Call Of Duty: Advanced Warfare review

Call Of Duty Advanced Warfare

Set in the year 2054, Call Of Duty: Advanced Warfare adds powered exoskeletons, hover bikes and homing grenades to the world’s favourite first-person shooter.


There’s a plot: Kevin Spacey is the boss of a private military contractor with an eye on world domination. You’re a tech-enabled mercenary who decides to try to stop him, an intervention that involves travelling around the world shooting people. The exoskeleton your soldier wears lets him jump long distances and hover briefly, making battles incredibly mobile, with maps designed over multiple vertical levels. Death now comes from all sorts of unexpected angles. Away from the frenetic but relatively short-lived single player campaign, multiplayer now has a Destiny-style loot-earning system, which gives new impetus to the perpetual online war. Apart from that, and the game’s artful level design, it’s business as usual for a franchise built on intense, chaotic multiplayer shooting matches. It’s possibly Call Of Duty’s best iteration since Modern Warfare.

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The Muppets: Movie Adventure, PS Vita

The Muppets: Movie Adventure is a platform game with five themed levels. It starts with Captain Greenlegs (Kermit), before moving on to Princess Miss Piggy, Sheriff Animal in the wild west, The Great Gonzo fighting vampire vegetables and, finally, back to Kermit, this time in space. It’s absolutely abysmal. Although aimed at children, it’s frustratingly difficult, forcing you to repeat huge chunks of its bland, lifeless levels as you perish once again, either through cack-handedness or because of the game’s often grotesquely unfair collision detection. The introductory scenes aren’t animated and none of the Muppets’ voice actors were involved, it’s devoid of humour and the characters are so small onscreen that the game conveys none of their personality. In the 90s, it used to be fairly standard to label any old rubbish with a recognisable brand to trap the unwary or very young. These days it’s unforgivable. On no account encourage it by buying this garbage.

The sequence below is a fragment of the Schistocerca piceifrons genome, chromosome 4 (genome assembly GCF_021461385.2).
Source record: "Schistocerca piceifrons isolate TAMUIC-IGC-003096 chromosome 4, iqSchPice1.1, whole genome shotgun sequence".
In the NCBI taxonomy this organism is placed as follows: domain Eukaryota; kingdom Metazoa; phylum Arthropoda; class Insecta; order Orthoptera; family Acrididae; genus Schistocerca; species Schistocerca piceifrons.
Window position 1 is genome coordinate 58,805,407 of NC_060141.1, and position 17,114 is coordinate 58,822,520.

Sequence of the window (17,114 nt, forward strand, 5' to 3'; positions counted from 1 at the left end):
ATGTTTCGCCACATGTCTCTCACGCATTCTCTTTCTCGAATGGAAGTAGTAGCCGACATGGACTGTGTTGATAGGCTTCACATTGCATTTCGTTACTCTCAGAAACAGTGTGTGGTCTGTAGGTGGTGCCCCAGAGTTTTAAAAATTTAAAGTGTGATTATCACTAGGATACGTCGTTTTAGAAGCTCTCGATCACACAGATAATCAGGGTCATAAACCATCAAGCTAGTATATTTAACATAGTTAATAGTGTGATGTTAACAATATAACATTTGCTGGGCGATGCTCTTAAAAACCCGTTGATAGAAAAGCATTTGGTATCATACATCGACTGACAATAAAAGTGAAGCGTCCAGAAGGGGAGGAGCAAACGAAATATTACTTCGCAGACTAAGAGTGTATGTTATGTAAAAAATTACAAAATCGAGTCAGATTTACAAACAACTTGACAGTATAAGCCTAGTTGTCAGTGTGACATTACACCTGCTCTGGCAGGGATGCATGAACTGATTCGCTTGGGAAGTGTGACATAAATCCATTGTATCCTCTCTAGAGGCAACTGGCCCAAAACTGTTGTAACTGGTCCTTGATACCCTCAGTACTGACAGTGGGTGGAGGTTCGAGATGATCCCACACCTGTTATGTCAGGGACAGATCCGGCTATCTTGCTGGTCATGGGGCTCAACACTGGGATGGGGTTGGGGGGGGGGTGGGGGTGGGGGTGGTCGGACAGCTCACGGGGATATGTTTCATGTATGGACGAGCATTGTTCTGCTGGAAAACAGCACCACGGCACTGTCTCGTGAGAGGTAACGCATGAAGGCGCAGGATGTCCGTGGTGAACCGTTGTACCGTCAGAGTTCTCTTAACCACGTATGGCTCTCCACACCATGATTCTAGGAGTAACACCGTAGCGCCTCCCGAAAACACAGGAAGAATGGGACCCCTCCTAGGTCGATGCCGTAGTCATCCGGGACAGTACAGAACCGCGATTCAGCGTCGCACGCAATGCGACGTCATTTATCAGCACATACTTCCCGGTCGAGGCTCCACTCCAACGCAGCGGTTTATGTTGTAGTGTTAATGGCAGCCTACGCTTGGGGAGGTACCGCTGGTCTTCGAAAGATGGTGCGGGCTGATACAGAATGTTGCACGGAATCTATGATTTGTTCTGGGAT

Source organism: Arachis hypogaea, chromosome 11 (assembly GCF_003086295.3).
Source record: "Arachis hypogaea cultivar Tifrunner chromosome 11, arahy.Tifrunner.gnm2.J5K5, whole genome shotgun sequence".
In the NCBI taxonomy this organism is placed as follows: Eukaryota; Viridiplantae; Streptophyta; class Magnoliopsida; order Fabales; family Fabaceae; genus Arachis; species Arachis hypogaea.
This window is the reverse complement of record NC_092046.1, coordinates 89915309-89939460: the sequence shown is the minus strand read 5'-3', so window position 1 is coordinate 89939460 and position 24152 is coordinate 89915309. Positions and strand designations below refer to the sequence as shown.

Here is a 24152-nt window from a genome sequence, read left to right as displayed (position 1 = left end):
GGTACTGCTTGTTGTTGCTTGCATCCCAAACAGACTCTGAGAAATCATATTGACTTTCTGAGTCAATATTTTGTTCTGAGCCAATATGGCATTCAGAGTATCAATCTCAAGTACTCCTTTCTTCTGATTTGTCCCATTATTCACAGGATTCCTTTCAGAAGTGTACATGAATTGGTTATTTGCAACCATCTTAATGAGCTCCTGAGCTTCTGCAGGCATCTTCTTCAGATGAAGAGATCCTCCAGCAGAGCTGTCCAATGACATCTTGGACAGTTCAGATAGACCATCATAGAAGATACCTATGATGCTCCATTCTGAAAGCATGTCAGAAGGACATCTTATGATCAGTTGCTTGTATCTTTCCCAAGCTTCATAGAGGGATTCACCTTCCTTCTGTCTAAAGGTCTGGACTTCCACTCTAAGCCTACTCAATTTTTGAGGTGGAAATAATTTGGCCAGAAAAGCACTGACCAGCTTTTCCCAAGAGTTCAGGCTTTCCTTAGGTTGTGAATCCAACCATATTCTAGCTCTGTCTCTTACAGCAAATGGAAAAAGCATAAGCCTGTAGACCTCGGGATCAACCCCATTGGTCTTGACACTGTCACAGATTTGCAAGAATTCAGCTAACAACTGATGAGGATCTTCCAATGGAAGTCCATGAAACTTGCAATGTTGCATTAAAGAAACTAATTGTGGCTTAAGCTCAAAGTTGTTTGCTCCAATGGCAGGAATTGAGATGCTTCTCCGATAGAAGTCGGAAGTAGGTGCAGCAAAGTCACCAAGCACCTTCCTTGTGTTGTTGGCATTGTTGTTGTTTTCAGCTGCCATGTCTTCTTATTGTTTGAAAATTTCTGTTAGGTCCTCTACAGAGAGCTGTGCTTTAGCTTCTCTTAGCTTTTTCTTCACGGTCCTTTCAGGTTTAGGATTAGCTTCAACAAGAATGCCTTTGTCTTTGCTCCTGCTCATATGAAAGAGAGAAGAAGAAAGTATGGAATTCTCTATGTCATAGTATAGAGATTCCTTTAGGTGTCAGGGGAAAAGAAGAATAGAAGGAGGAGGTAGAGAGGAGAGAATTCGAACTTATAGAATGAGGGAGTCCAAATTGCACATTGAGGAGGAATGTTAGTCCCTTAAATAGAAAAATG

Sony Computer Entertainment Europe, £22.99

Powered by Guardian.co.ukThis article was written by Nick Gillett, for The Guardian on Saturday 15th November 2014 06.00 Europe/London

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